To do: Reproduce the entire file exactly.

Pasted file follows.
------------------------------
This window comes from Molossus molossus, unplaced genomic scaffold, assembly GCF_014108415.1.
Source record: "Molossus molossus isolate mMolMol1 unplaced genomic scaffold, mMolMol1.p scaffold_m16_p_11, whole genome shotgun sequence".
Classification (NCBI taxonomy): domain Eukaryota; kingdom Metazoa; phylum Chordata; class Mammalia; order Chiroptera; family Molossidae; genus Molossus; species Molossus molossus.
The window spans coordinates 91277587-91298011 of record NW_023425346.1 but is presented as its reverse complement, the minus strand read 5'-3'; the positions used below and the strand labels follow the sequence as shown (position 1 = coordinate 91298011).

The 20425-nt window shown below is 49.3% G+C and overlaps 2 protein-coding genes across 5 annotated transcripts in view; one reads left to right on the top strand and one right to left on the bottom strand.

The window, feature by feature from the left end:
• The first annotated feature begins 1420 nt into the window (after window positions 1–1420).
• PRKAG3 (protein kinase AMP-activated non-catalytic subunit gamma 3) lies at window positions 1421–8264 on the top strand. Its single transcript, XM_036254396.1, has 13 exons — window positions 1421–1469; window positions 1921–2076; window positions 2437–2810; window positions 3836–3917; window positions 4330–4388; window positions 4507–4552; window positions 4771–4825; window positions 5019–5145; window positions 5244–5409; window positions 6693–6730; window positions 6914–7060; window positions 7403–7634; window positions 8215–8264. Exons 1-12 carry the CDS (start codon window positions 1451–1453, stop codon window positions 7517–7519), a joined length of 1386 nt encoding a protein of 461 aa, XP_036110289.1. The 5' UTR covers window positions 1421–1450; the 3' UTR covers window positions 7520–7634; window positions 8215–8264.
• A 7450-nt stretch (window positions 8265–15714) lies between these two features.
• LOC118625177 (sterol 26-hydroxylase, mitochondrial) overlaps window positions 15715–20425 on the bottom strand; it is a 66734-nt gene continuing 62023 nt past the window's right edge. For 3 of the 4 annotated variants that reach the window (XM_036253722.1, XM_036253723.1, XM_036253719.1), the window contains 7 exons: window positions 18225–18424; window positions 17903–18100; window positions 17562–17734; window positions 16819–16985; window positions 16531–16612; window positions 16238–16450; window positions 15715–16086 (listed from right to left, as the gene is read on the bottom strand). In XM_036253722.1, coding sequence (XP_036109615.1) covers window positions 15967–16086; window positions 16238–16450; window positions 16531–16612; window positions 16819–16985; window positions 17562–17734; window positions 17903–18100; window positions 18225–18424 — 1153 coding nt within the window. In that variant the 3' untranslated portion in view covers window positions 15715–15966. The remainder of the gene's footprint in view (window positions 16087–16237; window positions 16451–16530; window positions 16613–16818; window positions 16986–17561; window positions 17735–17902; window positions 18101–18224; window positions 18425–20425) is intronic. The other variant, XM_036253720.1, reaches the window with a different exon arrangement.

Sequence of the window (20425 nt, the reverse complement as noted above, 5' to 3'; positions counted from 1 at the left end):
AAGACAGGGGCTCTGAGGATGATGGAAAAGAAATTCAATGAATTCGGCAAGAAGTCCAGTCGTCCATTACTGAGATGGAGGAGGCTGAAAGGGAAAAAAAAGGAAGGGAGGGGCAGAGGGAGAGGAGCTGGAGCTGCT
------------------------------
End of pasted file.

This window comes from Molossus molossus, unplaced genomic scaffold, assembly GCF_014108415.1.
Source record: "Molossus molossus isolate mMolMol1 unplaced genomic scaffold, mMolMol1.p scaffold_m16_p_11, whole genome shotgun sequence".
Classification (NCBI taxonomy): domain Eukaryota; kingdom Metazoa; phylum Chordata; class Mammalia; order Chiroptera; family Molossidae; genus Molossus; species Molossus molossus.
The window spans coordinates 91277587-91298011 of record NW_023425346.1 but is presented as its reverse complement, the minus strand read 5'-3'; the positions used below and the strand labels follow the sequence as shown (position 1 = coordinate 91298011).

The 20425-nt window shown below is 49.3% G+C and overlaps 2 protein-coding genes across 5 annotated transcripts in view; one reads left to right on the top strand and one right to left on the bottom strand.

The window, feature by feature from the left end:
• The first annotated feature begins 1420 nt into the window (after window positions 1–1420).
• PRKAG3 (protein kinase AMP-activated non-catalytic subunit gamma 3) lies at window positions 1421–8264 on the top strand. Its single transcript, XM_036254396.1, has 13 exons — window positions 1421–1469; window positions 1921–2076; window positions 2437–2810; window positions 3836–3917; window positions 4330–4388; window positions 4507–4552; window positions 4771–4825; window positions 5019–5145; window positions 5244–5409; window positions 6693–6730; window positions 6914–7060; window positions 7403–7634; window positions 8215–8264. Exons 1-12 carry the CDS (start codon window positions 1451–1453, stop codon window positions 7517–7519), a joined length of 1386 nt encoding a protein of 461 aa, XP_036110289.1. The 5' UTR covers window positions 1421–1450; the 3' UTR covers window positions 7520–7634; window positions 8215–8264.
• A 7450-nt stretch (window positions 8265–15714) lies between these two features.
• LOC118625177 (sterol 26-hydroxylase, mitochondrial) overlaps window positions 15715–20425 on the bottom strand; it is a 66734-nt gene continuing 62023 nt past the window's right edge. For 3 of the 4 annotated variants that reach the window (XM_036253722.1, XM_036253723.1, XM_036253719.1), the window contains 7 exons: window positions 18225–18424; window positions 17903–18100; window positions 17562–17734; window positions 16819–16985; window positions 16531–16612; window positions 16238–16450; window positions 15715–16086 (listed from right to left, as the gene is read on the bottom strand). In XM_036253722.1, coding sequence (XP_036109615.1) covers window positions 15967–16086; window positions 16238–16450; window positions 16531–16612; window positions 16819–16985; window positions 17562–17734; window positions 17903–18100; window positions 18225–18424 — 1153 coding nt within the window. In that variant the 3' untranslated portion in view covers window positions 15715–15966. The remainder of the gene's footprint in view (window positions 16087–16237; window positions 16451–16530; window positions 16613–16818; window positions 16986–17561; window positions 17735–17902; window positions 18101–18224; window positions 18425–20425) is intronic. The other variant, XM_036253720.1, reaches the window with a different exon arrangement.

Sequence of the window (20425 nt, the reverse complement as noted above, 5' to 3'; positions counted from 1 at the left end):
AAGACAGGGGCTCTGAGGATGATGGAAAAGAAATTCAATGAATTCGGCAAGAAGTCCAGTCGTCCATTACTGAGATGGAGGAGGCTGAAAGGGAAAAAAAAGGAAGGGAGGGGCAGAGGGAGAGGAGCTGGAGCTGCT